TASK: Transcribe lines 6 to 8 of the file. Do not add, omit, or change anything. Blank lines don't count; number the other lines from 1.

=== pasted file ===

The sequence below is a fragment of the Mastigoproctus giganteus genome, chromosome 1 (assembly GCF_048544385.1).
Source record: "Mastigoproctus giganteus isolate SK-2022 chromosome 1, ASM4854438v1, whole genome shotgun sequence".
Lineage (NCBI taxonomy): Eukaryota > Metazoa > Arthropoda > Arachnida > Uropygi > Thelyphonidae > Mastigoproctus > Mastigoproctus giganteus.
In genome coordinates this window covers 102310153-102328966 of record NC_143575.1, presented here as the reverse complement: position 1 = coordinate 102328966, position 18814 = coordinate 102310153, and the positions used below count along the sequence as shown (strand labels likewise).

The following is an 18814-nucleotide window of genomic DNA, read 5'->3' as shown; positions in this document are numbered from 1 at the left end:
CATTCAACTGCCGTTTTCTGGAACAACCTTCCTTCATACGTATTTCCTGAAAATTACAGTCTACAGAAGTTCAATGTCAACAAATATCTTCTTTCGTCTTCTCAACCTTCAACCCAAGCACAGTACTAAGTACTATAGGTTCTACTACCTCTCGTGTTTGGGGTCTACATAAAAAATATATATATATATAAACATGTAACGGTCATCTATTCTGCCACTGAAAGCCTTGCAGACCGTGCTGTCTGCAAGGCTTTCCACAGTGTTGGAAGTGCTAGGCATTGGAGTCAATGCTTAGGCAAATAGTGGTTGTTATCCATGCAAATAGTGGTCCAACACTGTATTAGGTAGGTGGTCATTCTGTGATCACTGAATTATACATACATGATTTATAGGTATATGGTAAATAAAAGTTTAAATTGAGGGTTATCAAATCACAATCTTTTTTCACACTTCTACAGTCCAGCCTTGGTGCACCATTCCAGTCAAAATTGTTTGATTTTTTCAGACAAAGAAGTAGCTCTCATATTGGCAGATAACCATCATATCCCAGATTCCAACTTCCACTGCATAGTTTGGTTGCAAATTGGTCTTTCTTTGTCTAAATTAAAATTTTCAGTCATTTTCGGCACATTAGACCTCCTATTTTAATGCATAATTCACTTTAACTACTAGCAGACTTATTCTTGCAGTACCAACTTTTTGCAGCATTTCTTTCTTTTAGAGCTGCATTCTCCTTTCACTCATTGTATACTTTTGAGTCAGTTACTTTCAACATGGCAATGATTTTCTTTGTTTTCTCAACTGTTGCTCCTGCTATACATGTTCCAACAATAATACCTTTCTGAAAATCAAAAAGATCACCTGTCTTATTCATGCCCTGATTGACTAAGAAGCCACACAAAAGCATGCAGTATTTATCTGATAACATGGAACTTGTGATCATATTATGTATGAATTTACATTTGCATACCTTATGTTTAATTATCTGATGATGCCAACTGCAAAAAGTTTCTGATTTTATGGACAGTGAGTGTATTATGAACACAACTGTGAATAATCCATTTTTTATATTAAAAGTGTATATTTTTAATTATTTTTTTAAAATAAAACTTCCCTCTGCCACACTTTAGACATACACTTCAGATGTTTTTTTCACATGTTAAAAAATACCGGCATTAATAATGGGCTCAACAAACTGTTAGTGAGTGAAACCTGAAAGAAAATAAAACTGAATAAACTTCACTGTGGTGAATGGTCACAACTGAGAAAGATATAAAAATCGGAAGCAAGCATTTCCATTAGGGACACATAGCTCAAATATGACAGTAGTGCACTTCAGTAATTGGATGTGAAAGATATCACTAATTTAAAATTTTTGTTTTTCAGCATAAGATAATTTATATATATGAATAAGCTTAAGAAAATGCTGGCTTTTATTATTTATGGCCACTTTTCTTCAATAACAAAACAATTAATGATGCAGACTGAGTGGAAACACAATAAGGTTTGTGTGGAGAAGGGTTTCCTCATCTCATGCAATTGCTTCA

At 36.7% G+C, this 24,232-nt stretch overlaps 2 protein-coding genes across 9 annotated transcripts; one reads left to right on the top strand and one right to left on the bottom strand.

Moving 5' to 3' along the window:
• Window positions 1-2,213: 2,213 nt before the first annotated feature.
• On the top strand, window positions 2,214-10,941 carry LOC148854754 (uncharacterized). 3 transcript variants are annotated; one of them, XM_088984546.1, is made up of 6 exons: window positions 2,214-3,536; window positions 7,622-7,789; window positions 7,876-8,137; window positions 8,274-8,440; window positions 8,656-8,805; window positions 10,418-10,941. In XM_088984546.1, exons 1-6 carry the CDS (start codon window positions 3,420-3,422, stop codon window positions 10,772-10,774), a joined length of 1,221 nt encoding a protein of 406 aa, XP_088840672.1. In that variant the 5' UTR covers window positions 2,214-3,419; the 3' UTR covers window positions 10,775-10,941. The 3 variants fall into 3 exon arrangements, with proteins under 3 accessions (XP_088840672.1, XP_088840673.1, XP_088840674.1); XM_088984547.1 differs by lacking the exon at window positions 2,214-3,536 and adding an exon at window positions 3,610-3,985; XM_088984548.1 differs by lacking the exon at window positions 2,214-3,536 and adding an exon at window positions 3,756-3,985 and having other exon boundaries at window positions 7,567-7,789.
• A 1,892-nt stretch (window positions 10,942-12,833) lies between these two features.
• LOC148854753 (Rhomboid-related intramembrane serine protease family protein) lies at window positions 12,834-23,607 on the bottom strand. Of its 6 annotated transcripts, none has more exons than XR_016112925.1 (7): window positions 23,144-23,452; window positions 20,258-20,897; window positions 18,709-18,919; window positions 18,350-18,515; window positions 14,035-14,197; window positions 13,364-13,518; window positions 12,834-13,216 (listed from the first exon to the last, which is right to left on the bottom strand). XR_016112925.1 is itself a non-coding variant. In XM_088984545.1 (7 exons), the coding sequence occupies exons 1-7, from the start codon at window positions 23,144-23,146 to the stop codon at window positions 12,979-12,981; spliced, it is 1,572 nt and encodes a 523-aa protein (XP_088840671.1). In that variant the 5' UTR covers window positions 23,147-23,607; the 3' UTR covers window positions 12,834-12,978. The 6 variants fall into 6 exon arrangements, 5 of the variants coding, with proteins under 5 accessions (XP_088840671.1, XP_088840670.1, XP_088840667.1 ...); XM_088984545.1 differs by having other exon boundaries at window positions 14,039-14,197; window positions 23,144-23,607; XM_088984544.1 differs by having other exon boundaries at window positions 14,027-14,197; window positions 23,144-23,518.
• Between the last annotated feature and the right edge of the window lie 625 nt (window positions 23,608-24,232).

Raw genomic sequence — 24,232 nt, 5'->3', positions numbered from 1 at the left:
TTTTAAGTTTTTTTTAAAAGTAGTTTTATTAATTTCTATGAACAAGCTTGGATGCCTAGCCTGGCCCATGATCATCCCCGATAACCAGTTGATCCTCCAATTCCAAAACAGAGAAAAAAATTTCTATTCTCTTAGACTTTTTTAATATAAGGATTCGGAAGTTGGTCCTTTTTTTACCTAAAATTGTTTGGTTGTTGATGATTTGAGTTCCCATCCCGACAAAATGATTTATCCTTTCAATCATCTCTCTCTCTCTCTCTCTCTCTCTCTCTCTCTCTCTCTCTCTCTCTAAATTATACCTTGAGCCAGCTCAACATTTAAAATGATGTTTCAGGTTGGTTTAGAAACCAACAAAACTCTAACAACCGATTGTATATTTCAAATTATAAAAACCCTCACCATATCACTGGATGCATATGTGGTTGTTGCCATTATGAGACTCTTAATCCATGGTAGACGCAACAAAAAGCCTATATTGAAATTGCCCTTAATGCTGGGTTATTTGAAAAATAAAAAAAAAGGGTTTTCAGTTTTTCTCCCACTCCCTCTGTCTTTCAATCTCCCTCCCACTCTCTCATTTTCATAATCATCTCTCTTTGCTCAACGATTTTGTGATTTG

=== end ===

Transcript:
CATTCAACTGCCGTTTTCTGGAACAACCTTCCTTCATACGTATTTCCTGAAAATTACAGTCTACAGAAGTTCAATGTCAACAAATATCTTCTTTCGTCTTCTCAACCTTCAACCCAAGCACAGTACTAAGTACTATAGGTTCTACTACCTCTCGTGTTTGGGGTCTACATAAAAAATATATATATATATAAACATGTAACGGTCATCTATTCTGCCACTGAAAGCCTTGCAGACCGTGCTGTCTGCAAGGCTTTCCACAGTGTTGGAAGTGCTAGGCATTGGAGTCAATGCTTAGGCAAATAGTGGTTGTTATCCATGCAAATAGTGGTCCAACACTGTATTAGGTAGGTGGTCATTCTGTGATCACTGAATTATACATACATGATTTATAGGTATATGGTAAATAAAAGTTTAAATTGAGGGTTATCAAATCACAATCTTTTTTCACACTTCTACAGTCCAGCCTTGGTGCACCATTCCAGTCAAAATTGTTTGATTTTTTCAGACAAAGAAGTAGCTCTCATATTGGCAGATAACCATCATATCCCAGATTCCAACTTCCACTGCATAGTTTGGTTGCAAATTGGTCTTTCTTTGTCTAAATTAAAATTTTCAGTCATTTTCGGCACATTAGACCTCCTATTTTAATGCATAATTCACTTTAACTACTAGCAGACTTATTCTTGCAGTACCAACTTTTTGCAGCATTTCTTTCTTTTAGAGCTGCATTCTCCTTTCACTCATTGTATACTTTTGAGTCAGTTACTTTCAACATGGCAATGATTTTCTTTGTTTTCTCAACTGTTGCTCCTGCTATACATGTTCCAACAATAATACCTTTCTGAAAATCAAAAAGATCACCTGTCTTATTCATGCCCTGATTGACTAAGAAGCCACACAAAAGCATGCAGTATTTATCTGATAACATGGAACTTGTGATCATATTATGTATGAATTTACATTTGCATACCTTATGTTTAATTATCTGATGATGCCAACTGCAAAAAGTTTCTGATTTTATGGACAGTGAGTGTATTATGAACACAACTGTGAATAATCCATTTTTTATATTAAAAGTGTATATTTTTAATTATTTTTTTAAAATAAAACTTCCCTCTGCCACACTTTAGACATACACTTCAGATGTTTTTTTCACATGTTAAAAAATACCGGCATTAATAATGGGCTCAACAAACTGTTAGTGAGTGAAACCTGAAAGAAAATAAAACTGAATAAACTTCACTGTGGTGAATGGTCACAACTGAGAAAGATATAAAAATCGGAAGCAAGCATTTCCATTAGGGACACATAGCTCAAATATGACAGTAGTGCACTTCAGTAATTGGATGTGAAAGATATCACTAATTTAAAATTTTTGTTTTTCAGCATAAGATAATTTATATATATGAATAAGCTTAAGAAAATGCTGGCTTTTATTATTTATGGCCACTTTTCTTCAATAACAAAACAATTAATGATGCAGACTGAGTGGAAACACAATAAGGTTTGTGTGGAGAAGGGTTTCCTCATCTCATGCAATTGCTTCA

At 36.7% G+C, this 24,232-nt stretch overlaps 2 protein-coding genes across 9 annotated transcripts; one reads left to right on the top strand and one right to left on the bottom strand.

Moving 5' to 3' along the window: